Wes Bentley, Star of Roland Joffé's There Be Dragons, Opens Up About His Struggle with Addiction
Rarely do actors reveal as much, as candidly, as Wes Bentley did in a recent conversation with Movieline. Speaking about his latest film, the Roland Joffé-directed Spanish Civil War drama There Be Dragons, Bentley offered a frank window into his life following the crippling, years-long addiction that waylaid what was once one of Hollywood's most promising young careers.
Back in 1999, when Sam Mendes' American Beauty won five Oscars and shot Bentley to stardom, he was on top of the world. But fame and career pressure weighed on the then-21-year-old and Bentley turned to drugs; by 2008 he'd hit rock bottom. (He pinpoints his last film completed in this state as being 2008's The Tomb.)
Now a few years older and wiser -- and most importantly, sober -- Bentley is focusing on rebuilding his career. There Be Dragons, in limited release this week, is an interesting step in revitalizing his screen presence. As the stern, apathetic Manolo, Bentley plays a man born from privilege who falls in with the Fascist regime before seeking forgiveness from the woman he loves (Olga Kurylenko), the priest he grew up with (Charlie Cox, as Opus Dei founder and eventual Catholic saint Josemaría Escrivá), and, later in life, the son he kept at arms' length (Dougray Scott).
Movieline spoke with Bentley about his struggle to overcome addiction, his ongoing efforts to rebuild his life and career, and the deeply personal revelations that came unexpectedly on set while literally looking into the mirror at his own image.
Actors sign up for projects for any number of reasons -- the script, the character, the director they get to work with, where they'll be filming. What were your reasons?
I was looking for anything, which is sad in its own way, but then this amazing script came along and an opportunity to sit down with Roland Joffe, who I have been a fan of since I was a kid. The Mission was a big film for my family so when I was sitting here kind of wanting anything to come along, this was actually something I would search for. I felt very lucky to have the opportunity to just meet with him, and grateful. He then offered me the role. I do like to go on location; right now I have a five month-old son though, so sometimes I want to be in L.A. but I'd like when he gets older to take him on location, too.
Speaking specifically to the subject matter, this is a film with many focuses but the overriding themes are forgiveness and redemption. Did these themes speak to you in particular because of where you were in your life?
It's funny, because like I said, when I first saw it I was just so grateful not only to be doing a film, but doing a film of such quality. I didn't even start to dig into the themes and how they're related to me until they offered me the role and we got closer to shooting. I had been dealing with the issues that I'd been dealing with, and my own isolation -- my sadness, because I'd hurt a lot of people. People close to me. And I'd hurt myself so much, and I was only just starting to recognize that. Then as we prepared for the movie it was starting to ring a bell and I had this great woman in my life who was with me on the set. I was lucky enough for her to be there, and she's now my wife, who was making me feel better about myself because I wasn't feeling so great about myself as a human.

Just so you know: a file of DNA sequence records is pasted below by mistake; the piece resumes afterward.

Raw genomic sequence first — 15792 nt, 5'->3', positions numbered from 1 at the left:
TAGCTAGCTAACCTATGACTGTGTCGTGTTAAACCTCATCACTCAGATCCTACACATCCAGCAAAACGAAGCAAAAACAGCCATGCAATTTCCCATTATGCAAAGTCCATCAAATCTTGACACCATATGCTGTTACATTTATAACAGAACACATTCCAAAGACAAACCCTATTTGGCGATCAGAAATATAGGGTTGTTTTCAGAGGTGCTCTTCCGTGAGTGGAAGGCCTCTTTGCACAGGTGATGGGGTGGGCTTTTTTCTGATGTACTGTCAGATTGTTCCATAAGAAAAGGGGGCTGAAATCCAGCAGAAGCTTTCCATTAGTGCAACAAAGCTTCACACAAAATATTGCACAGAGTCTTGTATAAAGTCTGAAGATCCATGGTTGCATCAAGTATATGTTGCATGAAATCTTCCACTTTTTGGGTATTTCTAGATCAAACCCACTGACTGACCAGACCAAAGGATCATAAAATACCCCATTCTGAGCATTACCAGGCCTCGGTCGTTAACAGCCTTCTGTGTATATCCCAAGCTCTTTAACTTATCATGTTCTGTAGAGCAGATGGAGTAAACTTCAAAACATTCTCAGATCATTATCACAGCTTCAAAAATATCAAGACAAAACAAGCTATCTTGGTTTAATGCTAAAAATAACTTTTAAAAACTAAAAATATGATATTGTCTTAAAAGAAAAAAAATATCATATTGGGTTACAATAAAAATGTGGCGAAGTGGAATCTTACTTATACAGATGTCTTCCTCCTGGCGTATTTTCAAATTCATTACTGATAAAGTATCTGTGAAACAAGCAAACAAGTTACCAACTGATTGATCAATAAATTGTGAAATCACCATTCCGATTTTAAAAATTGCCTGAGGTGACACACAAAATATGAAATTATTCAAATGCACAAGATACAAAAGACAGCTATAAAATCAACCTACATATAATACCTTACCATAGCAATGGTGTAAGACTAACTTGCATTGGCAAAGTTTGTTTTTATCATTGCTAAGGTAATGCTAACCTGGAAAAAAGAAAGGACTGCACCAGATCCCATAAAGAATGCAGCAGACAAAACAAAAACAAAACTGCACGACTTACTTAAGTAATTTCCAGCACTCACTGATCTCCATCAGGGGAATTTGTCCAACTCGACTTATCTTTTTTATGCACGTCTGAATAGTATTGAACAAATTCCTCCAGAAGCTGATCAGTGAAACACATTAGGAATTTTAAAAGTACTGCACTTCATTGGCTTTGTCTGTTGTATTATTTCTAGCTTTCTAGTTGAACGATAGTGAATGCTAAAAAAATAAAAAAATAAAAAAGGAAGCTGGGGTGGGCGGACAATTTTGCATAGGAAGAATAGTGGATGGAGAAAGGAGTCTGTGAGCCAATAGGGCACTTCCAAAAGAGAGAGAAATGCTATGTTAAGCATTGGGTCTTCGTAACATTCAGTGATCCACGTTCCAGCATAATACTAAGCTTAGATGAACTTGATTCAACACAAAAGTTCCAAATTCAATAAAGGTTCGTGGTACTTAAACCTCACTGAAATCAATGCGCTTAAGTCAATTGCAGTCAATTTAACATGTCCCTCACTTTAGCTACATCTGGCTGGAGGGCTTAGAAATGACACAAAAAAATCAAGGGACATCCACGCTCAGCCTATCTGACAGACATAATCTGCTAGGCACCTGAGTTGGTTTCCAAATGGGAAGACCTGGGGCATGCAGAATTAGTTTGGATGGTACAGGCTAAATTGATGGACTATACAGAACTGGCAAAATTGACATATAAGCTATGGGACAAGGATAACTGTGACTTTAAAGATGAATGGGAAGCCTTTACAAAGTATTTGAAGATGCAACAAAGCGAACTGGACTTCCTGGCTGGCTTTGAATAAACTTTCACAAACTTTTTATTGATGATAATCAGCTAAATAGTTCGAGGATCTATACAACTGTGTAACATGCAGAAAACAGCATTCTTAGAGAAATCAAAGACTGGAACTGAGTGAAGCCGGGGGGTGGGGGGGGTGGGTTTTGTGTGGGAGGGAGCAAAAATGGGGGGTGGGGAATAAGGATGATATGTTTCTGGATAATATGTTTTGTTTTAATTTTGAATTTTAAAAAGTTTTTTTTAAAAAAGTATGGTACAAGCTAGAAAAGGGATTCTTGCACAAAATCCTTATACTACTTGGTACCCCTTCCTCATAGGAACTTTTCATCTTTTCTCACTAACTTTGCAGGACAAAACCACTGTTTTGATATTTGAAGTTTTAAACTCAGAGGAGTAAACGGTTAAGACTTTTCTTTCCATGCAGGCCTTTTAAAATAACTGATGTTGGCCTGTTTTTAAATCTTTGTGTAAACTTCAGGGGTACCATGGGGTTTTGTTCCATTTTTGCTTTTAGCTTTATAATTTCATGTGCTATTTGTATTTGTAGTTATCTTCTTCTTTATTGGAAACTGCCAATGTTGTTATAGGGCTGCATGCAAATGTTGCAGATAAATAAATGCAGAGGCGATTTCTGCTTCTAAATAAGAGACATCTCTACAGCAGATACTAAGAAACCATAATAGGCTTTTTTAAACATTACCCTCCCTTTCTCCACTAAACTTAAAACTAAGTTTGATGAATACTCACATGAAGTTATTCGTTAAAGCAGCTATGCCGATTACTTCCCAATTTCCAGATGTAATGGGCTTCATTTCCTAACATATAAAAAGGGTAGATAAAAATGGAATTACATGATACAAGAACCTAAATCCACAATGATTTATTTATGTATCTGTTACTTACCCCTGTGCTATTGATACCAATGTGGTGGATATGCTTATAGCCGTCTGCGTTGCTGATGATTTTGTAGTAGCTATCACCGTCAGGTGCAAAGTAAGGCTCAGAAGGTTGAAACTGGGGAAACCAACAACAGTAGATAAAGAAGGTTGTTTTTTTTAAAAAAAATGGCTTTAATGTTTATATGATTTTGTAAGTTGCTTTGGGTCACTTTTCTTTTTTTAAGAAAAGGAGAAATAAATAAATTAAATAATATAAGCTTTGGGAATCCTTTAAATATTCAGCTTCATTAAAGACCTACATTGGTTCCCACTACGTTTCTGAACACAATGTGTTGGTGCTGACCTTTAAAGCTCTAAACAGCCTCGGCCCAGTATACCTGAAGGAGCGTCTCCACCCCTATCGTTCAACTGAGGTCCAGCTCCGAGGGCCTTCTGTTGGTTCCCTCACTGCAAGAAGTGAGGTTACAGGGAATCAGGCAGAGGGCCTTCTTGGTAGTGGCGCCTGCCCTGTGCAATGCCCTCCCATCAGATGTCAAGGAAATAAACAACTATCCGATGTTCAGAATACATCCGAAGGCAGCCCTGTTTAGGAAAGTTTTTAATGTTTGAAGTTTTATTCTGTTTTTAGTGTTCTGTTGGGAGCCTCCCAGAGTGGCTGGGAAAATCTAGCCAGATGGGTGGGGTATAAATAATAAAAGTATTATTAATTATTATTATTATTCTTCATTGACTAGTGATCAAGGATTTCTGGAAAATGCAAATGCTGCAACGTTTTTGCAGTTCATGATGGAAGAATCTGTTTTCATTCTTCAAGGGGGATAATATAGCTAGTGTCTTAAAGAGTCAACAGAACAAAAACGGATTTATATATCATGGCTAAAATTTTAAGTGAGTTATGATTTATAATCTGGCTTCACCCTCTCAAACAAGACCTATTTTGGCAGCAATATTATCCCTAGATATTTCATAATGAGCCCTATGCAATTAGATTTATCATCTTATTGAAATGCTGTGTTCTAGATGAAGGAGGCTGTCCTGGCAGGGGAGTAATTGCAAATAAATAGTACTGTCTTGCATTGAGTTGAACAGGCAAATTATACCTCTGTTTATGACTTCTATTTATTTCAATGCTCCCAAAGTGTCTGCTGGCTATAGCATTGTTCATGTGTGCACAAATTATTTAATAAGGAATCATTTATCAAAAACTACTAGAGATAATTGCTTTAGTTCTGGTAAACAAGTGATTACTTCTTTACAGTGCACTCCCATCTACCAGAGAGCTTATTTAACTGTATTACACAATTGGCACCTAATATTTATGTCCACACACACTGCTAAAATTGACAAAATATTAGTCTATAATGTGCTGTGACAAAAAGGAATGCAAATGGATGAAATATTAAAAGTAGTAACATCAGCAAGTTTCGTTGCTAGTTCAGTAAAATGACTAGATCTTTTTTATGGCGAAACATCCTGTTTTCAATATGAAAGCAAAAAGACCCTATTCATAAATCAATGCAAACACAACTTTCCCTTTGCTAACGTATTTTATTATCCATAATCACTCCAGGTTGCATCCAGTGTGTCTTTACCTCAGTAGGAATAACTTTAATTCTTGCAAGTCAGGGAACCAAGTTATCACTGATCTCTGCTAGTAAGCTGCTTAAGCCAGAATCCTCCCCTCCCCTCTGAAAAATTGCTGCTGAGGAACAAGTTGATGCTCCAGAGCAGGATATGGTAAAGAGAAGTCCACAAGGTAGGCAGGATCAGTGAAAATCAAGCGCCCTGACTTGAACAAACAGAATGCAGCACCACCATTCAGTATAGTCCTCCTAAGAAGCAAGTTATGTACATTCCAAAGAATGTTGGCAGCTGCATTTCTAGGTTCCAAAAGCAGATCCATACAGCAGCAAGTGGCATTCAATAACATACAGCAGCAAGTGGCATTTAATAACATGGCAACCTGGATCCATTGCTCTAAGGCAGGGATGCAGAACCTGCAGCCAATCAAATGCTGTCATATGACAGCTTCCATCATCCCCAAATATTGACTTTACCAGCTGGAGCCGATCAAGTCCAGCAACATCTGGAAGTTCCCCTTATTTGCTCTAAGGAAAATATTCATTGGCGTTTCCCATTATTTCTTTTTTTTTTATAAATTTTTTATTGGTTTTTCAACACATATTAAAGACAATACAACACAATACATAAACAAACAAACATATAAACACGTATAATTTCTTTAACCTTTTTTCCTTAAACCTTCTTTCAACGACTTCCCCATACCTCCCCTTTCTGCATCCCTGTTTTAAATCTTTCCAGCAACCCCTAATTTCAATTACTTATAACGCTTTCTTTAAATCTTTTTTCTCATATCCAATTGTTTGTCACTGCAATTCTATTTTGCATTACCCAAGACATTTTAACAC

But it all just sort of culminated with those elements, and then playing older Manolo -- I played older Manolo first. It's the hardest thing that I've done, physically and as an actor, to play him. I was preparing to do this scene where I ask forgiveness of my son, tell him what I'd done and ask for forgiveness. And I'm in this old age make-up and I'm looking in the mirror preparing and I realize, it just hits me like a ton of bricks: I don't want to be dying on my deathbed before I recognize the terrible things that I've done. You know, they're not the terrible things that he had done by any means, but in my life they were bad and I needed to ask for forgiveness, and I wanted my life back -- and I wanted it now, in my 30s, before it gets too late. So that was a big moment. I also had people on the film who I looked up to that were already sober and it was very attractive to me. So all of these things culminated in me wanting to make my life better. I got sober and I started reconnecting with family and putting the pieces back together.
The New York Times profile from 2010 was a really brave interview for you to give.
The message seemed to be that you were ready to reclaim the path that you were once on. What do you feel was the turning point for you in rebuilding?
I have a lot of different moments. I wish I could say there was one, but there were quite a few. There was one moment when I finally admitted that I had a problem, but that's not the only thing that turns it around; it's then taking the action to heal it. It's been a slow process that I'm very patient with. I like the pace that I'm going at, and I'm kind of reconnecting with people in town. I like proving myself with people again, and I feel more ready and able to deal with it, you know. The business.
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